Mad Horse Theatre begins its 26th season in Portland tonight and its second at Lucid Stage, the upstart theater space on Baxter Boulevard near Portland’s Back Cove.

With about 100 seats, Lucid Stage begins its second season as a major player in the Portland theater scene. Mad Horse has made the theater its home, committing to 14 weeks of performances throughout the year. Several other presenting companies have followed, including American Irish Repertory Ensemble, Figures of Speech, Dark Follies and the new company Snow Lion Rep.

Lucid Stage also hosts comedy and dance, and is busy most nights.

“We’ve been very successful when it comes to being busy all the time,” said Liz McMahon, who co-directs Lucid Stage with Adam Gutgsell. Both are longtime players in local theater.

“We’ve succeeded based on a combination of renting out the space at full cost and bringing community groups in to use the space for free or at reduced cost,” she said. “We’ve had very few dark nights, and we are already now booked through the end of June. We barely had any money to start a venue, but I was certain we could rent it.

“I knew there was a demand. There are more people now who need space than there are medium-sized venues. So I knew we would be OK once we got open.”

Lucid Stage has proven popular with directors and actors. They like the flexibility of the theater itself — the seats can be configured in many ways to accommodate different stages — as well as the functionality of the wings and backstage areas. Many of the companies working at Lucid previously rented the Studio Theater at Portland Stage Company.

They liked the intimacy of the Portland Stage space, but found the lack of a backstage area limiting, said Christine Louise Marshall, Mad Horse’s artistic director and director of the company’s season opener, “The Lieutenant of Inishmore.”

“Having a backstage area and wings makes a huge difference,” Marshall said. “The depth and width of the space give you so many more options.”

“The Lieutenant of Inishmore” illustrates Marshall’s point. This show demands a lot of special effects. It’s sometimes tough to execute those special effects in a small theater — especially one without an easily accessible backstage area — because the space is so intimate. The audience might be privy to the effects.

That’s less a concern at Lucid Stage, she said, because it’s easier to set up the special effects out of view from the audience. If Mad Horse did not have access to this space, it might not have chosen this play, she added.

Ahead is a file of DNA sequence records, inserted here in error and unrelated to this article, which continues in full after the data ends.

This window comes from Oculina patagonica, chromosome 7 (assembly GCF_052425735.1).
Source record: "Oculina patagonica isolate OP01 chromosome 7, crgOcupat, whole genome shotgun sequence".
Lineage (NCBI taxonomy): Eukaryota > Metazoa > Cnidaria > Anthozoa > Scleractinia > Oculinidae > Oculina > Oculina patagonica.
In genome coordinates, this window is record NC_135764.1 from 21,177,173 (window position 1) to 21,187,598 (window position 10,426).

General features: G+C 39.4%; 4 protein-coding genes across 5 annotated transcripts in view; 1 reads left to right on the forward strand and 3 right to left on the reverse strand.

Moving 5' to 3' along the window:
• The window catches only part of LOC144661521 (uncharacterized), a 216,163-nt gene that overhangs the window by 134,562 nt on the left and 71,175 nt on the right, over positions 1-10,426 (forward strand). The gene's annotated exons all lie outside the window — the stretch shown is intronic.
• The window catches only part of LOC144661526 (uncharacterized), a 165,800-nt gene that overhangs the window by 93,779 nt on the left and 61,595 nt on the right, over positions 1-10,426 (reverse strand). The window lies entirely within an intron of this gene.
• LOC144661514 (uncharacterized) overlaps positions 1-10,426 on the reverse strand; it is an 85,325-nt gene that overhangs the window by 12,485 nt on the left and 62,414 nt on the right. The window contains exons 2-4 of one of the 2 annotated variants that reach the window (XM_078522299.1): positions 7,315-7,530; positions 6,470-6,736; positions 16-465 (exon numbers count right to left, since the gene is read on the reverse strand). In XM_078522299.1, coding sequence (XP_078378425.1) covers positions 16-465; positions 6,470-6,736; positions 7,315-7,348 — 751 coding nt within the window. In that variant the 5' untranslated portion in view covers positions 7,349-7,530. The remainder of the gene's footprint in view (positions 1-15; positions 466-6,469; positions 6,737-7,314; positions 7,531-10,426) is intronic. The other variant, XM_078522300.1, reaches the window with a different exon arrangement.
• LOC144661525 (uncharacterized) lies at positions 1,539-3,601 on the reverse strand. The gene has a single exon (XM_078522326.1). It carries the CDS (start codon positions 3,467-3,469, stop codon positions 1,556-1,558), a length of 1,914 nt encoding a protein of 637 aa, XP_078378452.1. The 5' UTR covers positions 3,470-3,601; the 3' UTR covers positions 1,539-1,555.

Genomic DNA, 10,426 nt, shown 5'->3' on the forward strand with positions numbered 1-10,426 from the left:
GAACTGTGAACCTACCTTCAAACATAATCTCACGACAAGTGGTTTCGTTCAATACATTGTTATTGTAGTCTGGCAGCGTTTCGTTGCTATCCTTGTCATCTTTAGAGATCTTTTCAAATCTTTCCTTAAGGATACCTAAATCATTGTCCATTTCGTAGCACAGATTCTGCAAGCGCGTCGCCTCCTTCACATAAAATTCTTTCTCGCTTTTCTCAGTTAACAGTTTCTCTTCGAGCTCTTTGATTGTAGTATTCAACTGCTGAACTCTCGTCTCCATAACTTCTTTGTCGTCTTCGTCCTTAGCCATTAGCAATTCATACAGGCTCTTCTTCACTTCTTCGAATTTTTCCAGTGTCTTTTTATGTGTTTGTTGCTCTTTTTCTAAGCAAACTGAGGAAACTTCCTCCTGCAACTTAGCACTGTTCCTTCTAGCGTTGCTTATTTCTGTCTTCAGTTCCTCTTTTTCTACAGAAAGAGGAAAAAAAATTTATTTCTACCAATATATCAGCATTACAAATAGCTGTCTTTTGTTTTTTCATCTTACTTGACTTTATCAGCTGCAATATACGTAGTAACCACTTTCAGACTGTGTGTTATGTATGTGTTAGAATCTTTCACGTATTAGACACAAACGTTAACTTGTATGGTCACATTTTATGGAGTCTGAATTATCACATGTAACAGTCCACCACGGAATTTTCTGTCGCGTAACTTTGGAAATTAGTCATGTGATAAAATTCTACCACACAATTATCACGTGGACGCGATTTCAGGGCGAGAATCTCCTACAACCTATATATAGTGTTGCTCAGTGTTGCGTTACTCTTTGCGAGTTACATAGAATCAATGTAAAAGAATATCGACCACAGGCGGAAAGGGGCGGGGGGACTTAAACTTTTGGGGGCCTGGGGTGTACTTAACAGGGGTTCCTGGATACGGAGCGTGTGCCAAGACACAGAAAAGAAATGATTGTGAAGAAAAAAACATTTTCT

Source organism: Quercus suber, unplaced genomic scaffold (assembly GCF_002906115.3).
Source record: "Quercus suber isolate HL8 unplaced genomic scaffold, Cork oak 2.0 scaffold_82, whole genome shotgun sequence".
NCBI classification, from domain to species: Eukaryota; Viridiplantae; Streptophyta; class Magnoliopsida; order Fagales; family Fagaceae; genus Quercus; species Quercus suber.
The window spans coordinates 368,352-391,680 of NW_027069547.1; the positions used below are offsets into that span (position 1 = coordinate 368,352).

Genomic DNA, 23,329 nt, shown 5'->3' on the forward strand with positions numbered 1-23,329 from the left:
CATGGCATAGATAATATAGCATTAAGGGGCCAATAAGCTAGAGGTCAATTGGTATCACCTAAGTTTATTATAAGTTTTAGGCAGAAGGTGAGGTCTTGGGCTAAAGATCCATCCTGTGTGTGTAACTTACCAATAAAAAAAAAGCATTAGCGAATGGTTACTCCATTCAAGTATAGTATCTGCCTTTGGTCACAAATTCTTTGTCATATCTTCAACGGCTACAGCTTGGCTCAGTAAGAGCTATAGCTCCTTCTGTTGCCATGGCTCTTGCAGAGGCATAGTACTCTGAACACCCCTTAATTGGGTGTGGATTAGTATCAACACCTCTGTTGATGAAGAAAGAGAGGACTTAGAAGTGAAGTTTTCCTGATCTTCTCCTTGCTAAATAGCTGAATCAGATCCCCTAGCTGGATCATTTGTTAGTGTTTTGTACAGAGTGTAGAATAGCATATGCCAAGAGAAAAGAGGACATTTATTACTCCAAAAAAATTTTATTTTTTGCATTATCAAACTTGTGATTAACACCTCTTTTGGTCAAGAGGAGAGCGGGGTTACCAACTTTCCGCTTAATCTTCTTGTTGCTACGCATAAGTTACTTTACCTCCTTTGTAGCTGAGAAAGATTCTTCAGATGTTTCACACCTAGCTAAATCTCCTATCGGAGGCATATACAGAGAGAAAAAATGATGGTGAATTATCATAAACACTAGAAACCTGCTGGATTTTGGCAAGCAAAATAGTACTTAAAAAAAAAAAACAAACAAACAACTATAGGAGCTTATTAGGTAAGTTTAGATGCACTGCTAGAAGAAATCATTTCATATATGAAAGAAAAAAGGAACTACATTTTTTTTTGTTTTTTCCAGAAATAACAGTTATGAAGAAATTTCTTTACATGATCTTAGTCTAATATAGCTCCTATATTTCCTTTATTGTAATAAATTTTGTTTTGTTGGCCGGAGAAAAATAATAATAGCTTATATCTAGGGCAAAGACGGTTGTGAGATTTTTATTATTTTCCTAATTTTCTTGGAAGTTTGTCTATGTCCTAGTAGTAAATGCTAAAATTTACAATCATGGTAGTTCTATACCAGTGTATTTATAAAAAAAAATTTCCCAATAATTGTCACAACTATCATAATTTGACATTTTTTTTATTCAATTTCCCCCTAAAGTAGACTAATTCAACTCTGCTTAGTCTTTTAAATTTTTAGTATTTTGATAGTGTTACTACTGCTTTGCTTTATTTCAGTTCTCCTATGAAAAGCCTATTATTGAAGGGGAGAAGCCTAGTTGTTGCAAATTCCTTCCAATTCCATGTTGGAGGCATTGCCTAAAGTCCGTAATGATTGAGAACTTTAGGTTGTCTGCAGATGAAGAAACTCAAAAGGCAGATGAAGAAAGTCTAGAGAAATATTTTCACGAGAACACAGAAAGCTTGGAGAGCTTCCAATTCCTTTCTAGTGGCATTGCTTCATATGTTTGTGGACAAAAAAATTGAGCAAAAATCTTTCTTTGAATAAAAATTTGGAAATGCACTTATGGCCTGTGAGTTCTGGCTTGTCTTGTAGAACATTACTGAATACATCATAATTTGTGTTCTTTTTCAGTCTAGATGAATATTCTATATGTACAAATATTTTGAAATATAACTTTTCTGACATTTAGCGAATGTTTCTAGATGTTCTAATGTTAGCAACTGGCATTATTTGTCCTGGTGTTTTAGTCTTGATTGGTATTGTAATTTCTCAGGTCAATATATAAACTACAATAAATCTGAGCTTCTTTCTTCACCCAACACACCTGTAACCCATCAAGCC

Written by Martin McDonagh, “The Lieutenant of Inishmore” falls into the category of dark comedy. Marshall describes it as a “muscular, high-octane show packed with gorgeous gore, amazing special effects and a battered, beautiful heart.”

The partnership between Mad Horse and Lucid Stage represents the kind of relationship that benefits both organizations, Gutgsell said. In discussions with its board of directors, Gutgsell and McMahon have pitched Lucid Stage as a collaborating organization.

Lucid produces some of its own material, including comedy and theater, but it has branded itself as a partner with the groups and organizations that rent the space.

“Lucid is really collaborating with the community,” McMahon said. “I think that separates us from the other companies that produce their own shows.”

With a successful first year behind it, Lucid Stage is focused on growth. It has hired a part-time administrative assistant — local theater mainstay Harlan Baker — and a development director, Sarah Wolcheski.

The theater has garnered several grants from the Maine Theater Fund, the Davis Family Foundation and the Quimby Family Foundation to supplement income from ticket sales.

“We’re just really happy with the way things are going, and we look forward to the season ahead,” McMahon said. “We just want to thank everybody who supported our endeavor this year and let them know that our continued success depends on them coming out.

“It’s up to the patrons to keep organizations like ours going. We’re all about community.”

Staff Writer Bob Keyes can be contacted at 791-6457 or: [email protected]

Twitter: pphbkeyes